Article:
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On the Edge of the County

The Civil Parish of Southbourne includes settlement identities that should be retained. Historic boundaries and names, some of which are in the Domesday book, are our local history and are very helpful when researching your family tree.

Lumley, Slipper, Hermitage, Gosden Green, Thornham, Thorney Island, Prinsted and Nutbourne are the original settlements along the Turn Pike Road between Portsmouth and Chichester. 

The old Wessex border was the Hampshire/Sussex boundary. It has been moved in places to accommodate new roads.

The name Southbourne first appears in 1876 when on completion of the building of the church, the Chapelry of St John the Evangelist was registered with the Church Commissioners.  The whole area remained in the Parish of Westbourne, where births, deaths and marriages were registered. 

The central area was Prinsted, and the old school in Stein Road, built in the 1840s was Prinsted Board School. In 1876 the name changed to Southbourne Council School when Board Schools were abolished.  We remained in Westbourne Parish and the Parochial Parish Council was formed. 

The Civil Parish administration of Southbourne that we know today, was formed in 1967.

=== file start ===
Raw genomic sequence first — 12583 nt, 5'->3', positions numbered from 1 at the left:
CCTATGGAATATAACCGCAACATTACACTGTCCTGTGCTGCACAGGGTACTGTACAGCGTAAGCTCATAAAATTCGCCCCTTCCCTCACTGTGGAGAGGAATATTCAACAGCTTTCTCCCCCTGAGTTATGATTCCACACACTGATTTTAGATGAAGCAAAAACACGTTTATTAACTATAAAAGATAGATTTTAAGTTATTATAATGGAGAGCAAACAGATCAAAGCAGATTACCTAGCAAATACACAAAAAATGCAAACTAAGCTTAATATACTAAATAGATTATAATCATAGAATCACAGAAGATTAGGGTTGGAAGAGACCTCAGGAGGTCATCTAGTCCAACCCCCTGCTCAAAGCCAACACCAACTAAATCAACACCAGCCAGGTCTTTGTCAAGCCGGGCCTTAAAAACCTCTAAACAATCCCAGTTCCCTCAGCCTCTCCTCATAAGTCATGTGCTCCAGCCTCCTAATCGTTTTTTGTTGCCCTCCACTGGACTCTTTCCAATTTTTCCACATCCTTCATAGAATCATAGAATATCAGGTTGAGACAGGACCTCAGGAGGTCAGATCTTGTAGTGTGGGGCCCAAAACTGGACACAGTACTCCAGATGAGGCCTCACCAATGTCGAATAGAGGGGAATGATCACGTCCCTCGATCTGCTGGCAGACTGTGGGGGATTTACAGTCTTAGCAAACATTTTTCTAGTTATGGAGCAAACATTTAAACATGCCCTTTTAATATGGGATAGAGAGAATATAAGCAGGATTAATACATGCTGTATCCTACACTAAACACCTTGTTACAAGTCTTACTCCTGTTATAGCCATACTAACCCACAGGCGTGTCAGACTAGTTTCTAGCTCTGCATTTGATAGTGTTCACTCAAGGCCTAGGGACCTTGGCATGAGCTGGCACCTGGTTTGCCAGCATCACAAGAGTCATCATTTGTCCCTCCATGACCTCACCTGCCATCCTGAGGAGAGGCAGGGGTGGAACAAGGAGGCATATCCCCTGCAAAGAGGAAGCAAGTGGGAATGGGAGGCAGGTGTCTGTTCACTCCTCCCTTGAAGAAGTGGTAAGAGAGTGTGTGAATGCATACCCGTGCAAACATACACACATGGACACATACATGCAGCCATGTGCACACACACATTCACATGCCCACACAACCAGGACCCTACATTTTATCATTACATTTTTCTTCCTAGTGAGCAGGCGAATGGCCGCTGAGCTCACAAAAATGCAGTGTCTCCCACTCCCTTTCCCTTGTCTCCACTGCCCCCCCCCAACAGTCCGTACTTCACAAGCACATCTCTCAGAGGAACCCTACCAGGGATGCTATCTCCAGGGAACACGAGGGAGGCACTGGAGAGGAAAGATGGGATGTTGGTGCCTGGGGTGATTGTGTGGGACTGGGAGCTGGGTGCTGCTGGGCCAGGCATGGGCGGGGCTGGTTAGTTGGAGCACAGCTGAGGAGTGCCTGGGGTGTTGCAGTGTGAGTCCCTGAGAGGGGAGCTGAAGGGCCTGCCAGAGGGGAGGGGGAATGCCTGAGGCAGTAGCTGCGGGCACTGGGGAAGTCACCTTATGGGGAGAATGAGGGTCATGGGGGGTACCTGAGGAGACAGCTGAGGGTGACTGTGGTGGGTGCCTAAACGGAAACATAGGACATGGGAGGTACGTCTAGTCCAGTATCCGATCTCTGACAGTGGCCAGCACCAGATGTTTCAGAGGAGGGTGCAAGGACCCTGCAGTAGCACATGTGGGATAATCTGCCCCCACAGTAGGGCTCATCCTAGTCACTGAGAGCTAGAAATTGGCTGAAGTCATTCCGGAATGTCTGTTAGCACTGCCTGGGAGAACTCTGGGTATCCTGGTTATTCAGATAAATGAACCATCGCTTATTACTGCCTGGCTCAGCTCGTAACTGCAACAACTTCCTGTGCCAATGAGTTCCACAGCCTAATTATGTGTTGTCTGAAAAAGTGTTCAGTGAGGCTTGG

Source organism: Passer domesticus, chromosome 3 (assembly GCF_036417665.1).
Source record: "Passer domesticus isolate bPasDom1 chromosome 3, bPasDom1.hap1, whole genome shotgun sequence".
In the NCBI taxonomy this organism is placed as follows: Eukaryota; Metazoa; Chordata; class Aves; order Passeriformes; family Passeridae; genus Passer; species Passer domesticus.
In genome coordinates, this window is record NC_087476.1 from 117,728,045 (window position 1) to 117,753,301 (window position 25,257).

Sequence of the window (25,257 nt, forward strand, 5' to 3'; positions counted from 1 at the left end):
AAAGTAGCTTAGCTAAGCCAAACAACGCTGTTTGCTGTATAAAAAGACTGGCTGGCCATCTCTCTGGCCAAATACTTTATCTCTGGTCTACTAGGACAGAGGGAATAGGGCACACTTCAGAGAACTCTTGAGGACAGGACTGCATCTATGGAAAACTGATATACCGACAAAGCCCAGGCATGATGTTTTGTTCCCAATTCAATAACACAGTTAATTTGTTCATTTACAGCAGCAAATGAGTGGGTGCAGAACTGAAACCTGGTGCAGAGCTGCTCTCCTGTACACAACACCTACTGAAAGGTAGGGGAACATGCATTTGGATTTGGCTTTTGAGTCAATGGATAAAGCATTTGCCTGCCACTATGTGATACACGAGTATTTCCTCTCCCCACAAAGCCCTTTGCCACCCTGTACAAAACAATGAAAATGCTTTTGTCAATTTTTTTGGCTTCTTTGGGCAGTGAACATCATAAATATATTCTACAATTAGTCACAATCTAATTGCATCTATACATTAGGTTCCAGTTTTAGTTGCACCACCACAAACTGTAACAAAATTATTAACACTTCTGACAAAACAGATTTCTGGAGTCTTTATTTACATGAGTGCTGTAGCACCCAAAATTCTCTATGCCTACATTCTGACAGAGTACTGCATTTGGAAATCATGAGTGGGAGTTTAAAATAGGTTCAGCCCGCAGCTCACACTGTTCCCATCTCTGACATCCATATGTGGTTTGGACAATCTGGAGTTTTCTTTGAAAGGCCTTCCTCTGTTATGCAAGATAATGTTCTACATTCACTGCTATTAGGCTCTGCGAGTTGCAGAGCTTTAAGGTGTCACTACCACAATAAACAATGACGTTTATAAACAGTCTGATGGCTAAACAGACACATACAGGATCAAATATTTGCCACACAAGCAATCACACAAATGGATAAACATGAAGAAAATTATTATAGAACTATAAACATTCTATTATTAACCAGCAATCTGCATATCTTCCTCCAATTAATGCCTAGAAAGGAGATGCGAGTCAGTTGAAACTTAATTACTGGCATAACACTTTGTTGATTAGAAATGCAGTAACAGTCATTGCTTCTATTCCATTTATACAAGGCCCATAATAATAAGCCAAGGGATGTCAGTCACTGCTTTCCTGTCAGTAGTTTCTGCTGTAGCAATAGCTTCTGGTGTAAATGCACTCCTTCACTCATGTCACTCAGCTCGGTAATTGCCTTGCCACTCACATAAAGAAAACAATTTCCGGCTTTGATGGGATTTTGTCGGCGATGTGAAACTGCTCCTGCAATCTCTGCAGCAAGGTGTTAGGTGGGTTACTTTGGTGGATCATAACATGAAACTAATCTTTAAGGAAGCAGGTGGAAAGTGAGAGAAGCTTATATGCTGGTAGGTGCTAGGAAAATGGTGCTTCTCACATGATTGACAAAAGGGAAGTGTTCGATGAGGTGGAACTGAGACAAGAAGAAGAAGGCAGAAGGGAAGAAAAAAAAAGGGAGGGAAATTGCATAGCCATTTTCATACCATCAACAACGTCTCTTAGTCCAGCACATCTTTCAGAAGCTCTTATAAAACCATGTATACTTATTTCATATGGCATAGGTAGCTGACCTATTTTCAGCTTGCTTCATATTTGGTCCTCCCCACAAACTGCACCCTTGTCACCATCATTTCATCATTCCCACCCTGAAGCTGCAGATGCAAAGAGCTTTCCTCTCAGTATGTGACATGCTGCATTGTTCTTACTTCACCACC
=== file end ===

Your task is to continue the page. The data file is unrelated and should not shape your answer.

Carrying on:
Our border with Chidham changed in 2014 when parishes were undertaking their Neighbourhood Plans. The Chidham border was moved west from Cot Lane/Broad Road to well passed Pottery Lane and this area became Nutbourne East. 
Extensive building along this section of the A259 between Havant and Chichester will, by 2030, change our villages beyond recognition and we are in danger of merging.

I think it’s important we keep using our historic village names in our addresses to retain our history.  

The PO10 8?? post code is West Sussex and covers parts of both Southbourne and Westbourne.

There was a Toll Gate cottage at Nutbourne, demolished when they changed the road layout.
It was east of the Thatched cottage on a island of its own. '

A turnpike is a defensive frame of pikes that can be turned to allow passage of horses, but in this context, it refers to a gate set across the road to stop carts until a toll was paid. Empowering trustees to erect turnpike gates was the most successful mechanism for ensuring that the costs of improvement and maintenance of a road was financed by the beneficiaries. During the first seven decades of the 18th century, a comprehensive network of turnpike roads was created across Britain. These linked the major centres of population by highways which were, in principle, reliably financed and operated for the benefit of long-distance commercial traffic, rather than to satisfy the limited needs within individual parishes. Although the turnpikes receive much attention, only one-sixth of English roads were turnpiked (Hartmann 1927). The majority of the roads and lanes remained the responsibility of the parish and were toll-free. These were repaired solely by Statute Labour until the General Highways Act of 1835. Enclosure of the old open fields during the 18th century created new, often straight, local roads and rationalised the more chaotic, ancient patterns.